Electrogram analysis reveals ionic current dysregulation relevant for atrial fibrillation

Albert Dasí1, Claudia Nagel2, Axel Loewe3, Alfonso Bueno-Orovio1, Blanca Rodriguez1
1University of Oxford, 2Institute of Biomedical Engineering, Karlsruhe Institute of Technology (KIT), 3Karlsruhe Institute of Technology (KIT)


Abstract

Antiarrhythmic drug choice for atrial fibrillation (AF) neglects the individual ionic profile of the patient, which has proven influential in drug safety and efficacy. We hypothesize that the electrocardiogram (ECG) might contain crucial information to aid in pharmacological treatment personalization. Thus, this study aims to use modeling and simulation to assess the extent of atrial ionic information embedded in the ECG.

A dataset of 1,000 simulated 15-lead ECGs was computed in sinus rhythm using a population of human-based whole-atria models with 200 individual ionic profiles (Figure) and 5 different torso-atria orientations (i.e., rotations around the y- and z-axis; Figure). A neural network was built to predict key atrial ionic conductances based on P- and Ta-wave biomarkers.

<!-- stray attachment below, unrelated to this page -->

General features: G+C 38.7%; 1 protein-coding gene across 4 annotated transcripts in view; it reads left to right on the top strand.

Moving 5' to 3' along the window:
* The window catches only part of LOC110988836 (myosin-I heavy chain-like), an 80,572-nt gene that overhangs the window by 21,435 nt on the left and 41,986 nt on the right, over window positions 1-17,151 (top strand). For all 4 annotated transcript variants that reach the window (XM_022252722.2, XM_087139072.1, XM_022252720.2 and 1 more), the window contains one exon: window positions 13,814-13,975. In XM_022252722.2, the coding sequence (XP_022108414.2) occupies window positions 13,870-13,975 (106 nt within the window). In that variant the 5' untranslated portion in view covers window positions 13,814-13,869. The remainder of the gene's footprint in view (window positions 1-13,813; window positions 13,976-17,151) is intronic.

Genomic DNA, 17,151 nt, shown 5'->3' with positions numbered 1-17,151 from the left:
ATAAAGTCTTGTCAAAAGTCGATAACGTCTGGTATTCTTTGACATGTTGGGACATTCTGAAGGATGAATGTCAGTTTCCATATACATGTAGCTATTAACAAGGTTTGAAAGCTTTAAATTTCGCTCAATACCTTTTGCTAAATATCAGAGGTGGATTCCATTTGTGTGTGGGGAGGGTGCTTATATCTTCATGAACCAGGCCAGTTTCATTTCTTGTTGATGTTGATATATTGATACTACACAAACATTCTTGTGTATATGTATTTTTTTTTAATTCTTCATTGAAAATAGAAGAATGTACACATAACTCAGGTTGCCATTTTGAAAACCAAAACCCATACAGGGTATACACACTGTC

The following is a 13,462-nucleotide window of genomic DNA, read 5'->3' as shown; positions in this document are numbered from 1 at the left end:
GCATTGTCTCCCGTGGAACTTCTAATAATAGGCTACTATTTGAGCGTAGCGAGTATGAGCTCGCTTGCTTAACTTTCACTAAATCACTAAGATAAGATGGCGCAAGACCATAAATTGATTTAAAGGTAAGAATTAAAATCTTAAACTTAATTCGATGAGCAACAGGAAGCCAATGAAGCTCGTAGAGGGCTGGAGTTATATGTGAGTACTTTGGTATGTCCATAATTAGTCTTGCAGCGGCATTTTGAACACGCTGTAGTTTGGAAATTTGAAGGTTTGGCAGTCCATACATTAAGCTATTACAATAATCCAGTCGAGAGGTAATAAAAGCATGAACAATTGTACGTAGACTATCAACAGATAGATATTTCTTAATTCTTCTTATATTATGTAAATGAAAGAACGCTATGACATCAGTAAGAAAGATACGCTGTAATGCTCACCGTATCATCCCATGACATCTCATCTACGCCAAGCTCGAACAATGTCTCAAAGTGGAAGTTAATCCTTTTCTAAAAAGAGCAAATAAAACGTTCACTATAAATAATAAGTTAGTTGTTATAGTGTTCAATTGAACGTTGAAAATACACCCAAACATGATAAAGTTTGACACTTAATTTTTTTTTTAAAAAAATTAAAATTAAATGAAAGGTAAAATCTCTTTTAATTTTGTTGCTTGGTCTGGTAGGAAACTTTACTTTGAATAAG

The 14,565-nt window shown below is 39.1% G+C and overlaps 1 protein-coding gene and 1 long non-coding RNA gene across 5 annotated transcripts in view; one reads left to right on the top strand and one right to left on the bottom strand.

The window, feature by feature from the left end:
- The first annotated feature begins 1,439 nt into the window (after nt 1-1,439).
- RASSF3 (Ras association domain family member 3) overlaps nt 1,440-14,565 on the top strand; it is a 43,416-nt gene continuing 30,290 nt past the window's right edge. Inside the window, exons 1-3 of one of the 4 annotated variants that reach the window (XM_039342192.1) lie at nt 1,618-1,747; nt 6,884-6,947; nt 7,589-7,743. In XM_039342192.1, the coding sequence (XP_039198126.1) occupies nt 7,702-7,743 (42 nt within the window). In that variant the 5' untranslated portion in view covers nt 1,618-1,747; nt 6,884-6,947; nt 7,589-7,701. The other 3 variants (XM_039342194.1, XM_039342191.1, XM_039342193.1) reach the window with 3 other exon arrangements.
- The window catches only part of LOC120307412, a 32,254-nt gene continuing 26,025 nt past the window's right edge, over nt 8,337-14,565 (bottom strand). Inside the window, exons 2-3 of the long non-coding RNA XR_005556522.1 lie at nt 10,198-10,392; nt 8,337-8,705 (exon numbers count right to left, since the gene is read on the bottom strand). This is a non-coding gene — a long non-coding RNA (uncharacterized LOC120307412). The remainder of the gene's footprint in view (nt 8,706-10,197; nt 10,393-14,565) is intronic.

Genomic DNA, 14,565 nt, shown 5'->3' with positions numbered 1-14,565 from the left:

The fast Na+ (INa) and inward rectifier K+ (IK1) currents regulated P- and Ta-wave duration, respectively (Figure). In turn, the Na+/K+ pump (INaK) and rapid rectifier K+ (IKr) currents determined the Ta-wave amplitude and complexity (i.e., number of local peaks). Accordingly, the ionic density of these currents was predicted with >80% precision and recall. Further ionic currents relevant for AF, such as the ultra-rapid rectifier K+ (IKur) and L-type Ca2+ (ICaL) currents, were also identified with ~80% precision. Thus, a non-invasive characterization of the ionic profile of the atria resulted from analyzing the P- (i.e., INa), Ta- (i.e., IK1, INaK) or both waves (i.e., IKur, IKr, ICaL). This could improve patient stratification, cardiac safety and the efficacy of AF pharmacological treatment.